So I think the Canadian capital-market system is a lot healthier for micro-caps right now, and I hope it changes here in the U.S. I think a dynamic that is interesting is, you know, I’m a U.S. citizen, and really, I only started investing in Canadian equities in 2012, 2013. You know, and for a couple years there, there was a great arb up in Canada, because, especially in the non-resource space, because everybody was focused on resources, up in Canada, the non-resource micro-caps, up there, nobody was paying attention to them. And so, you could find some really quickly growing profitable companies, up there, trading for, you know, 5 PEs, when the equivalent company, down here, would’ve been trading at 25 PE. And that arb has closed, over the years, over time, and we’ve seen it on MicroCapClub, you know, over a 3, 4, 5-year time period. There’s a lot of investors investing in Canada right now. And so, a lot of those companies are now trading on par with the U.S.

But one of the interesting dynamics that I’ve seen, and this relates back to even junior resources, is, you know, a lot of people now invest in Canadian equities, you know, that are down here in the U.S. But what I found is there’s very, very few Canadian investors that invest down to the U.S., on the U.S. markets, which has sort of always been odd. And I’m always seeing kind of the reverse thing happen now where, even though the U.S. micro-cap scene is getting beat up by, you know, regulators and everybody, you know, that I’m starting to see some…you know, just in the last 6 months, 3 or 4 different micro-cap situations that were really good opportunities, that were under the radar. And so, I think, at some point, it’s gonna turn to where I think some Canadian investors are gonna find opportunities, down in the U.S., I think that’ll be healthy. But I think, overall, as time goes on, it’s gonna be more and more important for investors not to be locked into the geography or the country that they are citizens of, it’s gonna be more important, over time, for a micro-cap investor to be a worldwide micro-cap investor.

Bill: The micro-cap sector, which encompasses the junior-resource sector, those potential high returns can often draw out greed in us, which can cause us to make poor decisions. And my question relates to accessing that initial capital to begin to micro-cap invest. You were gifted, from your parents, with that initial capital that got you started. There’s people that are listening to this podcast, right now, they’ve been inspired by what we’ve talked about, your success, and maybe they’re thinking to themselves, “Okay, where am I gonna get some money to really get going? I need to throw more than 300 to 700 bucks at this thing to get going.” I’d like for you to speak to those people. And just so you know, over the last two years, I’ve had two gentlemen on my podcasts, both of which have focused on the junior-resource sector, and they both sold their house, took that capital, and tripled their money in about two years or so. And actually, realized those gains, which then, that was the platform for them to become full-time resource investors. So what’s your thoughts on doing something like that and can you speak to that person that may be tempted to make a potentially unwise decision to access that initial capital?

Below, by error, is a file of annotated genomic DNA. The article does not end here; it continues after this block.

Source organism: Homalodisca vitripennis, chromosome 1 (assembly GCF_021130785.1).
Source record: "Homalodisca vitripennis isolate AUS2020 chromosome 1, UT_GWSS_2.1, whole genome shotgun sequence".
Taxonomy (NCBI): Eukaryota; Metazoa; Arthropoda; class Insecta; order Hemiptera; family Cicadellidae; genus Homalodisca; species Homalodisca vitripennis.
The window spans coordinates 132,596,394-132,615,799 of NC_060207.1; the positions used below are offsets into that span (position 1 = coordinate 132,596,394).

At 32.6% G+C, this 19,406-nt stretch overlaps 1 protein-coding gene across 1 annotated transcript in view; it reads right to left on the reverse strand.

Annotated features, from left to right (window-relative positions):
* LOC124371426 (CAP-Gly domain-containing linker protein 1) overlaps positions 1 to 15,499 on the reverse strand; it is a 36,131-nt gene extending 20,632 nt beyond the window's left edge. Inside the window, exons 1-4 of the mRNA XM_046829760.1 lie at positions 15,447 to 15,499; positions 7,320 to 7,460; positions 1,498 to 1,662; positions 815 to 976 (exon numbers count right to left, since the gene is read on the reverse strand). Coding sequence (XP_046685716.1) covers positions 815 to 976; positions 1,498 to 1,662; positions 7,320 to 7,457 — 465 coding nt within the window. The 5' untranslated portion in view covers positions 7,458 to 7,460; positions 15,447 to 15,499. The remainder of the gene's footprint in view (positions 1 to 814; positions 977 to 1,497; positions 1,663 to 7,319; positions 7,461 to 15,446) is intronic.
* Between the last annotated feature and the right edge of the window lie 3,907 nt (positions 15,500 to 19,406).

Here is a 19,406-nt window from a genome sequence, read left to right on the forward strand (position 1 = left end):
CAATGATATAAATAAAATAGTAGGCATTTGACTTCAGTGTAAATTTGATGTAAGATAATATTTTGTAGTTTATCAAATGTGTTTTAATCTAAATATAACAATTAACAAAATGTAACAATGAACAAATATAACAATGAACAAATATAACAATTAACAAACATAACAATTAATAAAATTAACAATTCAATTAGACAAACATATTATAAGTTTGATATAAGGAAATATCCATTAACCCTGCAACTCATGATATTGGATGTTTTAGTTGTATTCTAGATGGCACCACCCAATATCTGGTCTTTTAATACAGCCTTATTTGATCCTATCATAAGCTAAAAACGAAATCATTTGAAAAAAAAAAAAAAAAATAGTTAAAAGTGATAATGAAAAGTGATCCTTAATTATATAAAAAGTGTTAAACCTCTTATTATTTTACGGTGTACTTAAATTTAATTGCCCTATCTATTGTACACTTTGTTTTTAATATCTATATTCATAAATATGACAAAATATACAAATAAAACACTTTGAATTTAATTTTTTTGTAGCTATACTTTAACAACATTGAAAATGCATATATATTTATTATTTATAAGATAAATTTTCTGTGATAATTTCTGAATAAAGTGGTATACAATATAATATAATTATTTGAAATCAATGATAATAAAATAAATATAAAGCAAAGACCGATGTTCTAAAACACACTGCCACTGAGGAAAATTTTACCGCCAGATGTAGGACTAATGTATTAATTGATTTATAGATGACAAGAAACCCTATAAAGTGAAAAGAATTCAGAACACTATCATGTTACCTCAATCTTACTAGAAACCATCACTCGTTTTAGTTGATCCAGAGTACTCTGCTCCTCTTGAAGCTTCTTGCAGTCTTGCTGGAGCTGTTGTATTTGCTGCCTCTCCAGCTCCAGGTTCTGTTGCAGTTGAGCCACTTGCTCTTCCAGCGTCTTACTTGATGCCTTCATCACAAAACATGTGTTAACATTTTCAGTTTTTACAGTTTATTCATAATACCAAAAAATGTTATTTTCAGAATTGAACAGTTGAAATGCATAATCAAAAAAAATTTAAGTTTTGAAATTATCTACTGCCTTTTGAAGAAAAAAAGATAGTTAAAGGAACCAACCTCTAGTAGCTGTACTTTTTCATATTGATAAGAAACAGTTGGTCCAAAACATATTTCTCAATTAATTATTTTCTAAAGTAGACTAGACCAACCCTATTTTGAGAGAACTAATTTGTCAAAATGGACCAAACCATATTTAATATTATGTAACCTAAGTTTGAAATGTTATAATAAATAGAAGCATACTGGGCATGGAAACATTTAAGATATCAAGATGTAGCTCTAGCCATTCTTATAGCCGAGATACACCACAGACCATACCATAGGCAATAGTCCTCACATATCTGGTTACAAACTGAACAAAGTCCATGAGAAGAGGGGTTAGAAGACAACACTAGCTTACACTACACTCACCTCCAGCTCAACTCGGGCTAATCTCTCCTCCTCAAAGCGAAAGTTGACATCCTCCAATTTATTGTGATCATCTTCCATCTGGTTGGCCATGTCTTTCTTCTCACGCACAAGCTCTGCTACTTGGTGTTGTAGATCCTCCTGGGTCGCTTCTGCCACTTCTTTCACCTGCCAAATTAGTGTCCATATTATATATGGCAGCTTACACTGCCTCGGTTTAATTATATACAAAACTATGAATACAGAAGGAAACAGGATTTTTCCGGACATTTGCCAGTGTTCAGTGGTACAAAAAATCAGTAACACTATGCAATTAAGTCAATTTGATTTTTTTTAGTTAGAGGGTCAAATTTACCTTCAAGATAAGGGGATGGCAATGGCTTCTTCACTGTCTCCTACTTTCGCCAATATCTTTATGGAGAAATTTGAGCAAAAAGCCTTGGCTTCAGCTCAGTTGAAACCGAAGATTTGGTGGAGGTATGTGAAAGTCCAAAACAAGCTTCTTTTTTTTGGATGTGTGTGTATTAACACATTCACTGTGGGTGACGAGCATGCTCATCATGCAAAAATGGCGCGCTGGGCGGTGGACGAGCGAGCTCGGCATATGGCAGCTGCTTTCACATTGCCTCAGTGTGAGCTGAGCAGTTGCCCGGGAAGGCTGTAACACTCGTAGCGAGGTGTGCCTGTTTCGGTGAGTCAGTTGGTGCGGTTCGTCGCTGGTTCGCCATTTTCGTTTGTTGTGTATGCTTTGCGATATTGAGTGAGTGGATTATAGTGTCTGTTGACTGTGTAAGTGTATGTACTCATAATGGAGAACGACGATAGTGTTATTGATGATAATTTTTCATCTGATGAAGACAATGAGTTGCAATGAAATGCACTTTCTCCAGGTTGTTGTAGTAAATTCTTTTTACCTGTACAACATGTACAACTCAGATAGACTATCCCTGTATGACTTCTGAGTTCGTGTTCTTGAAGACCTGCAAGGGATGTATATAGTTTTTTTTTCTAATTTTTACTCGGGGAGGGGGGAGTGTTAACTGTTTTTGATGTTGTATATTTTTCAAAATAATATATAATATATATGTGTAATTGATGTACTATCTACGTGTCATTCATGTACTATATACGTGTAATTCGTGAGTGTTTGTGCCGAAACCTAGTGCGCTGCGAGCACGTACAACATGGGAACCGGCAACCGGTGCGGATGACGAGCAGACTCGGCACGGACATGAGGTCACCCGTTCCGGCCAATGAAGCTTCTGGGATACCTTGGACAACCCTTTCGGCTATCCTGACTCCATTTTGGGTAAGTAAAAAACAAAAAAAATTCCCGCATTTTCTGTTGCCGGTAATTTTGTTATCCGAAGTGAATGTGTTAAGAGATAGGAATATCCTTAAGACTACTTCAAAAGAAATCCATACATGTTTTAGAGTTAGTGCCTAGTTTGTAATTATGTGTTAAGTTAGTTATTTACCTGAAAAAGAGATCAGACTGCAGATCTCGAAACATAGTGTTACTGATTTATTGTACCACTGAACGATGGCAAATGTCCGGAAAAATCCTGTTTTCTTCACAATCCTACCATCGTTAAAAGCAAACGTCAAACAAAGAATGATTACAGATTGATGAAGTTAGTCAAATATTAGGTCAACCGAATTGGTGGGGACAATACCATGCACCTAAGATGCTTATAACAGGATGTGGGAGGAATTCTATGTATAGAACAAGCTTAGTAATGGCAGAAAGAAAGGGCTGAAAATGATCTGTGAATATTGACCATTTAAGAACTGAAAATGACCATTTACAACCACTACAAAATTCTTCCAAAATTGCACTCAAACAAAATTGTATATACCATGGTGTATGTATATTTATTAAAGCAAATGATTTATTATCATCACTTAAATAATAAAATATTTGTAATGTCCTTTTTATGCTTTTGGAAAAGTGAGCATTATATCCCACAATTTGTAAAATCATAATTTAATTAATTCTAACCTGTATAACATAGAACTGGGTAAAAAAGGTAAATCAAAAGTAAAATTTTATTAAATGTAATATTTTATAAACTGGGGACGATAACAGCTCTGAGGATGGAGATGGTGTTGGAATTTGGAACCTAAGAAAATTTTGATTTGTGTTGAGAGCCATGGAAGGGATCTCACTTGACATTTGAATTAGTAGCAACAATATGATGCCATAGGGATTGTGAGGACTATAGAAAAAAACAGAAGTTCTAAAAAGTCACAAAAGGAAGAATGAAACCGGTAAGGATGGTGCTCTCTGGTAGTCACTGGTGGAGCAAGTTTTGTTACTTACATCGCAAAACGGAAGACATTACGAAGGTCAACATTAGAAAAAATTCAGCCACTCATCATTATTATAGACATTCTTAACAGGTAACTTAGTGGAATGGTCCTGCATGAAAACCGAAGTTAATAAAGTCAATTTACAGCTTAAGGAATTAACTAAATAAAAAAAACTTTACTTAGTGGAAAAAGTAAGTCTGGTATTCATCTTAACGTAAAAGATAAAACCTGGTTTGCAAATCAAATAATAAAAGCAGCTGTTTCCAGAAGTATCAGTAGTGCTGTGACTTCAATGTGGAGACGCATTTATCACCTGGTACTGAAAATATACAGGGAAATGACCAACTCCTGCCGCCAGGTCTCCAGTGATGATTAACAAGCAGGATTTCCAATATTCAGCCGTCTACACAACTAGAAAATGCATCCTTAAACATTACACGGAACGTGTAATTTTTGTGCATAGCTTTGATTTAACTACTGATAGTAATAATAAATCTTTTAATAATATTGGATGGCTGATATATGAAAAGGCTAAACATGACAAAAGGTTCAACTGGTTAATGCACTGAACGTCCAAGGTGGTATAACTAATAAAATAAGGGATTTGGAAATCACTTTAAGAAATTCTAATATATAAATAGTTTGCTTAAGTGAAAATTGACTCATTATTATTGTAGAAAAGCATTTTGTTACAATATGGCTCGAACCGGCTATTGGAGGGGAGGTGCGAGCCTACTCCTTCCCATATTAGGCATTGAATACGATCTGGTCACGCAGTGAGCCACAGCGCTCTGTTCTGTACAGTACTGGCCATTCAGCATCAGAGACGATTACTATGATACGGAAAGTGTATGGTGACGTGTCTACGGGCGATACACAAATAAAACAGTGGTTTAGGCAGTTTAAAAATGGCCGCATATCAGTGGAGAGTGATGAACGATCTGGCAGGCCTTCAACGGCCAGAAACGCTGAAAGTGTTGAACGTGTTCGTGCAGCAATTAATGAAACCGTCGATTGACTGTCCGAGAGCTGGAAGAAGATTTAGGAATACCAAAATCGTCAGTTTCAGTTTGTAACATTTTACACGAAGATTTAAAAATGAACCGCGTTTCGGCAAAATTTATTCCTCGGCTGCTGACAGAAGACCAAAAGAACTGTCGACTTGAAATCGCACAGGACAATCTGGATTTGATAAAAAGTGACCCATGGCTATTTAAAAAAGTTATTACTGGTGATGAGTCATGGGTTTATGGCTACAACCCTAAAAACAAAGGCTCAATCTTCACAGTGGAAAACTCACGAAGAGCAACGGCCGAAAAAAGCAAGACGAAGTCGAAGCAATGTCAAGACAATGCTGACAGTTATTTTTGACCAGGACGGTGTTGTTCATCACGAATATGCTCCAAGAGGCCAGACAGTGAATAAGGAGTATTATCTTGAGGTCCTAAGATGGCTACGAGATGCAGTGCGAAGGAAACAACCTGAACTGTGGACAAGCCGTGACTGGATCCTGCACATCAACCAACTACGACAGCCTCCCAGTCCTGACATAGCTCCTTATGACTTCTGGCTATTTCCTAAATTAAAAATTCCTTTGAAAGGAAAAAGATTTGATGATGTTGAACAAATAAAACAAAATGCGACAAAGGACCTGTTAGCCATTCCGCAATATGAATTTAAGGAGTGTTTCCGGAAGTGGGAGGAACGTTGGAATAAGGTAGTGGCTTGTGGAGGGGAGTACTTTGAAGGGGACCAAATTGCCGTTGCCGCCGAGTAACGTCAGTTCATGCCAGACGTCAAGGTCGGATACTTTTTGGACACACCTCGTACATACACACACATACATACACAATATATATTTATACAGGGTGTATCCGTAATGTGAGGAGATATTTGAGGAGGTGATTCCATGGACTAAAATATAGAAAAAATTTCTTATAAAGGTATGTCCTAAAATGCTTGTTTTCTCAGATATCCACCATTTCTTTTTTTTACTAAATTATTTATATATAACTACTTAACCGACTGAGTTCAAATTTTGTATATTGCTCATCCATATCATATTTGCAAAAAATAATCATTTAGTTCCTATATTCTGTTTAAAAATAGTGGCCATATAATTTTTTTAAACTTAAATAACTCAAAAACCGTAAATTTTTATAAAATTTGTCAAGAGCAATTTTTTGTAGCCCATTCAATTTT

Ian: No, I mean, I think it’s a good question. And, you know, I would never encourage anyone to take a huge amount of risk. You know, it’s one thing if you already own your home outright and you decide to sell it to start renting, you know, that might be a decision, even outside of becoming a micro-cap investor, that might make sense, given where some real-estate prices are up in Canada. But that’s another conversation. But, you know, to take out a second mortgage or take a mortgage to come up with capital to invest in junior resources or micro-caps in general, you know, there’s a lot of risk of there. And I think, for any person…and yes, you mentioned a couple people that were on your podcast too, you know, but I’m sure there’s another 100 people that did that, that lost everything.

And again, the human desire to get rich quick is their biggest impediment to building long-term wealth. You know, after the Dot-Com Bubble crashed, and I told my story already, you know, it was like $6,000, $7,000 that I invested then into XM. You know, but I was able to grow that amount to an amount that allowed me to become a full-time investor by 2008. And obviously, I got lucky along the way, I bet big along the way, but, you know, I didn’t go into debt, I didn’t go on margin. And I think probably the best advice I could give somebody is you don’t need to take a lot of risk, I mean, you know, taking out a second mortgage on your house, or just, you know, doing something stupid. You just need to give yourself the time and your portfolio time to really be who you wanna be. You know, you’re gonna run into people that got rich quickly by taking a lot of risk. And when you ask them, you know, they know they got lucky. And unfortunately, many of them lose it all again. You know, why is that? It’s because their luck took them to a place that their character and process couldn’t keep them. You know, so take your time, you know, instead of focusing on where you can make 500% in the next 6 months, invert that and find situations where you can’t lose. But because, believe it or not, the latter is actually where you’re gonna find a lot of multi baggers.

Bill: Yeah, absolutely. Very sage advice. Ian, I’ve really appreciated our conversation. This has been very insightful, and I know our listeners have enjoyed it as well. Before you go, can you share more about how people can follow you on the web?

Ian: Sure. You can follow me on social media. I’m on Twitter, I’ve always enjoyed the Twitter platform, you can find me there. My handle is my name, Ian @iancassel, I-A-N-C-A-S-S-E-L. Obviously, I’m on MicroCapClub, which is microcapclub.com, and also, intelligentfanatics.com.

Bill: So I encourage listeners to go check that out. Give Ian a follow on Twitter, he often tweets out much proverbial wisdom as it relates to investing and also, life in general. Ian, I appreciate you taking the time. Thanks for coming on the show.

Ian: Thank you, Bill.